"I can think and eat at the same time. Okay, eggs mark the spot. What the heck does that mean?"
"Eggs, eggs. There's that big Humpty Dumpty over at the miniature golf course," Adam offered.
"Maybe, but it says eggs, not egg. What kind of eggs? Hens eggs? Bird eggs? Ostrich eggs? Fish eggs?"
"Hen's eggs are the most common I guess."
"The only place I know where there are eggs is at the grocery store. Maybe we should start there."
"Well, what are we waiting for?" asked Adam.
"I want to go, but I told Mark I would go to his house," said Artie.
"Have fun, little bro. We'll see you later."
The grocery store was a mile away, but with their bikes it only took a few minutes to get there. Walking quickly down the aisle they headed for the egg section at the back of the store. There were eggs from three different producers on the refrigerated shelf and each one was divided into different sizes of medium, large, extra large and jumbo. There were brown eggs and white eggs as well. The boys looked the display over carefully, trying to find any arrangement that might mean something to them but everything looked perfectly normal.
Noah said, "I guess I was wrong about this one. Rats, we'll have to rethink it."
Adam pointed to the front left corner of the display and said, "What's that red thing at the bottom of that stack?"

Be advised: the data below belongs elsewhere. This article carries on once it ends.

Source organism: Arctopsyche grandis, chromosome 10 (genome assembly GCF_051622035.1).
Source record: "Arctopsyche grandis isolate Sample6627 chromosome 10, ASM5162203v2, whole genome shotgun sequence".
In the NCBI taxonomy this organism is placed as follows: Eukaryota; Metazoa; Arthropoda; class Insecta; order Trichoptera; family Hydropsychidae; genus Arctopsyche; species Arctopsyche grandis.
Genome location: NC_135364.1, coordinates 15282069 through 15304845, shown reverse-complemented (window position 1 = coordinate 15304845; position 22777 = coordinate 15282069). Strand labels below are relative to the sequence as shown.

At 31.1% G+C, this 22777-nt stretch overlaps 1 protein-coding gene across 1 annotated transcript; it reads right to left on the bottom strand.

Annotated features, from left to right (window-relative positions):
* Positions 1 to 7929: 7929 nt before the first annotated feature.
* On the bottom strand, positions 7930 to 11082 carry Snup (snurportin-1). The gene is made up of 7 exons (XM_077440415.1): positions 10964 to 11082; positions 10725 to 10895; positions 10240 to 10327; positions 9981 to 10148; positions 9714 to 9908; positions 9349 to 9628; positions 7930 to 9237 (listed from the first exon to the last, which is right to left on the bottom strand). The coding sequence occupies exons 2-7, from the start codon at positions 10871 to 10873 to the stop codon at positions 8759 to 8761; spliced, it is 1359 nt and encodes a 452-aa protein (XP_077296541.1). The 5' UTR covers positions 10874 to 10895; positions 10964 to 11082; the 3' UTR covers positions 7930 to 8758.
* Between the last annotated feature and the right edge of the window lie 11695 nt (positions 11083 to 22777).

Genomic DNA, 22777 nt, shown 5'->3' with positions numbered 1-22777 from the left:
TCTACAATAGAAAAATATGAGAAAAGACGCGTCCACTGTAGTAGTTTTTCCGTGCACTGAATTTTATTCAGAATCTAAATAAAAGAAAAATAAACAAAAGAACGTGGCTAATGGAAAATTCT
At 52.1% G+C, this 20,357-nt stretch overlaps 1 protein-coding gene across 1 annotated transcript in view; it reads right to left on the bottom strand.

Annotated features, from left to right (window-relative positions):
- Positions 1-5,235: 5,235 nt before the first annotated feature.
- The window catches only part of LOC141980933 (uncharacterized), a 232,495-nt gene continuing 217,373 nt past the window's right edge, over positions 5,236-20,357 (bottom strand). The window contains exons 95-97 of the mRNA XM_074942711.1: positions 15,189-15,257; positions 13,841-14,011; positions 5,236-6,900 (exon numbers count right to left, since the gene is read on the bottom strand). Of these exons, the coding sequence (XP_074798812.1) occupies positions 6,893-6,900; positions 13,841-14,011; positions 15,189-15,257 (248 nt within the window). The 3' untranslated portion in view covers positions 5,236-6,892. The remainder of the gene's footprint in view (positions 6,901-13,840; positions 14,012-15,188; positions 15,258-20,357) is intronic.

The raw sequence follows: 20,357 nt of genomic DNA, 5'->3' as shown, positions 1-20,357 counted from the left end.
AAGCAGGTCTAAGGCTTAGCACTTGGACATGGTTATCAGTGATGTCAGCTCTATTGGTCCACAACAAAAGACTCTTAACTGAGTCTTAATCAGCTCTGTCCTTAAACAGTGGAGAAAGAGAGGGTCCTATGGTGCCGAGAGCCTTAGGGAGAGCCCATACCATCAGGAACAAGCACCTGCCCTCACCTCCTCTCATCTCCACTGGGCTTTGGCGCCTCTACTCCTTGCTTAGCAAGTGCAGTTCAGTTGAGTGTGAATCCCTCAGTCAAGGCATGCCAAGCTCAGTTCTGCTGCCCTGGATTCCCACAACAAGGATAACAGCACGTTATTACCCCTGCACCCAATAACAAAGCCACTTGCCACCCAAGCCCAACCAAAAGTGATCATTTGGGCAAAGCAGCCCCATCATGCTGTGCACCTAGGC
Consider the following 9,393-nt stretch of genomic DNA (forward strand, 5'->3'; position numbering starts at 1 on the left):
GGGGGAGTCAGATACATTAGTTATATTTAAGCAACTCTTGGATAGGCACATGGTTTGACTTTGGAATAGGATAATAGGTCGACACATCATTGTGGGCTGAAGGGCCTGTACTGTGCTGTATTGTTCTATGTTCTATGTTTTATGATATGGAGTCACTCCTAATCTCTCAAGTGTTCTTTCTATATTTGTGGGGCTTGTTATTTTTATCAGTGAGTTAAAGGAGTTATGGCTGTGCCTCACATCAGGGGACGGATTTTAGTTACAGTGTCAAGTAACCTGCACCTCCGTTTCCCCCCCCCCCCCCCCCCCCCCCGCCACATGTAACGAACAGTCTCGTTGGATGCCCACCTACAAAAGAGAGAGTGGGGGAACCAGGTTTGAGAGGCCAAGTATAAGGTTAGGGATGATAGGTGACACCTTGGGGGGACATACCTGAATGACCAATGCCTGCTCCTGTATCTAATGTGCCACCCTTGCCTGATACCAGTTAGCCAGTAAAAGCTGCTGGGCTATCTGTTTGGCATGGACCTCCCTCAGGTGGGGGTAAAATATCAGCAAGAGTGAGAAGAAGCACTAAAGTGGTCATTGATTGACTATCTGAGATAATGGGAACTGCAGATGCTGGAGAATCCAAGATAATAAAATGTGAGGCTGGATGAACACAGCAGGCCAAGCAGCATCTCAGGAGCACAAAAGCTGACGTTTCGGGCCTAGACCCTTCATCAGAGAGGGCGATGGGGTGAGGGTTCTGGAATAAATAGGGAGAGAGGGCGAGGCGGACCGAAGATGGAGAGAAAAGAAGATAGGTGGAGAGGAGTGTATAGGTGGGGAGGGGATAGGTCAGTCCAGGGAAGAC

Noah saw a corner of something there so he carefully lifted the three cartons sitting on it and picked up a red card. Turning it over he read,
Ah so, no good. Wno og ot het nired dan yub a eppra.
The boys exchanged confused looks.
"Is it some sort of code?" asked Adam.
"Let's go outside and sit down and look at it for a while. Maybe it will become clear."
They stared at the message for a long time.
Adam wondered, "Does 'no good' mean we didn't find the right clue? And 'ah so', why does it sound like Japanese?"
"Wait, Ah so no good', that's an anagram of my name. See? Rearrange the letters. Maybe the rest of it's an anagram too."
"Hey, you're right. What's it say?"
"Won go to the nired and buy a something? No, now go to the diner and buy a paper."
"Hey, that's it. Which diner?"
"I'll bet it's Connie's Kitchen. That's the closest to the house."
"Let's go then", said Adam.
As soon as they pulled up in front of Connie's Kitchen they saw two newspaper boxes outside. One was for a free paper full of ads and coupons for shoppers and the other was for the small local newspaper. It cost fifty cents and Noah had to borrow a quarter from Adam to open the box.